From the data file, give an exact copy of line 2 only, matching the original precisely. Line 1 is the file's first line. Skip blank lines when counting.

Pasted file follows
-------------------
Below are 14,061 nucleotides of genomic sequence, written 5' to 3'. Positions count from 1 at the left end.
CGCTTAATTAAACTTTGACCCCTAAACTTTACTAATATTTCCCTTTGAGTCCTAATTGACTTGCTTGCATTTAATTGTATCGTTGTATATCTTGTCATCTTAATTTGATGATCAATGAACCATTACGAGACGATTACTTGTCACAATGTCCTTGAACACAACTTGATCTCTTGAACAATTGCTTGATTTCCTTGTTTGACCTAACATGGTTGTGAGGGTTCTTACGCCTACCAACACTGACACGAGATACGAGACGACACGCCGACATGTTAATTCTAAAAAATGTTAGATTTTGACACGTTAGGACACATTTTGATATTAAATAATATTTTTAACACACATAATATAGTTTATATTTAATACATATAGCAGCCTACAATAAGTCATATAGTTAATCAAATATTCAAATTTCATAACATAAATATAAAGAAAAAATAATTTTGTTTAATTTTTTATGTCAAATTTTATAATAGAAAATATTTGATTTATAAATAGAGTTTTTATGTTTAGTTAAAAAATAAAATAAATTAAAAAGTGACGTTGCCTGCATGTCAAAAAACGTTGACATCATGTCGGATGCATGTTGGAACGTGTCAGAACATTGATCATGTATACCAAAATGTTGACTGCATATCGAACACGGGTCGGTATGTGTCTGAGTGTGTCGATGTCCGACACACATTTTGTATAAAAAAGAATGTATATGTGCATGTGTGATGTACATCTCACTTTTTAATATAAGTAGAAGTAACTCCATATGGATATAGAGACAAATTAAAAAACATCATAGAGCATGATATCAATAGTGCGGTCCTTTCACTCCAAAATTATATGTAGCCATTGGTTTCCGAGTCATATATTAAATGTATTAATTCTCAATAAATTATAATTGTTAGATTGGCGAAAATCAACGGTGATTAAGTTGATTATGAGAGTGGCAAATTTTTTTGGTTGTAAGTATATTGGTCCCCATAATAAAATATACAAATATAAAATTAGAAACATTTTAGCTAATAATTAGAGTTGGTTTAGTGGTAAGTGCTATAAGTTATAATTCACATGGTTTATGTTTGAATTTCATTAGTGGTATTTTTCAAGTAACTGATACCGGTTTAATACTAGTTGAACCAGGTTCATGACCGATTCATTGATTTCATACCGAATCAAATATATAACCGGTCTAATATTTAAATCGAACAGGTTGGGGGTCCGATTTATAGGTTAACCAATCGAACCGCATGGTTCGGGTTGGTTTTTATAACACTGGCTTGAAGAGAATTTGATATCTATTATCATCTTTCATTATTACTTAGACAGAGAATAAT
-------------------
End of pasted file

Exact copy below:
CGCTTAATTAAACTTTGACCCCTAAACTTTACTAATATTTCCCTTTGAGTCCTAATTGACTTGCTTGCATTTAATTGTATCGTTGTATATCTTGTCATCTTAATTTGATGATCAATGAACCATTACGAGACGATTACTTGTCACAATGTCCTTGAACACAACTTGATCTCTTGAACAATTGCTTGATTTCCTTGTTTGACCTAACATGGTTGTGAGGGTTCTTACGCCTACCAACACTGACACGAGATACGAGACGACACGCCGACATGTTAATTCTAAAAAATGTTAGATTTTGACACGTTAGGACACATTTTGATATTAAATAATATTTTTAACACACATAATATAGTTTATATTTAATACATATAGCAGCCTACAATAAGTCATATAGTTAATCAAATATTCAAATTTCATAACATAAATATAAAGAAAAAATAATTTTGTTTAATTTTTTATGTCAAATTTTATAATAGAAAATATTTGATTTATAAATAGAGTTTTTATGTTTAGTTAAAAAATAAAATAAATTAAAAAGTGACGTTGCCTGCATGTCAAAAAACGTTGACATCATGTCGGATGCATGTTGGAACGTGTCAGAACATTGATCATGTATACCAAAATGTTGACTGCATATCGAACACGGGTCGGTATGTGTCTGAGTGTGTCGATGTCCGACACACATTTTGTATAAAAAAGAATGTATATGTGCATGTGTGATGTACATCTCACTTTTTAATATAAGTAGAAGTAACTCCATATGGATATAGAGACAAATTAAAAAACATCATAGAGCATGATATCAATAGTGCGGTCCTTTCACTCCAAAATTATATGTAGCCATTGGTTTCCGAGTCATATATTAAATGTATTAATTCTCAATAAATTATAATTGTTAGATTGGCGAAAATCAACGGTGATTAAGTTGATTATGAGAGTGGCAAATTTTTTTGGTTGTAAGTATATTGGTCCCCATAATAAAATATACAAATATAAAATTAGAAACATTTTAGCTAATAATTAGAGTTGGTTTAGTGGTAAGTGCTATAAGTTATAATTCACATGGTTTATGTTTGAATTTCATTAGTGGTATTTTTCAAGTAACTGATACCGGTTTAATACTAGTTGAACCAGGTTCATGACCGATTCATTGATTTCATACCGAATCAAATATATAACCGGTCTAATATTTAAATCGAACAGGTTGGGGGTCCGATTTATAGGTTAACCAATCGAACCGCATGGTTCGGGTTGGTTTTTATAACACTGGCTTGAAGAGAATTTGATATCTATTATCATCTTTCATTATTACTTAGACAGAGAATAAT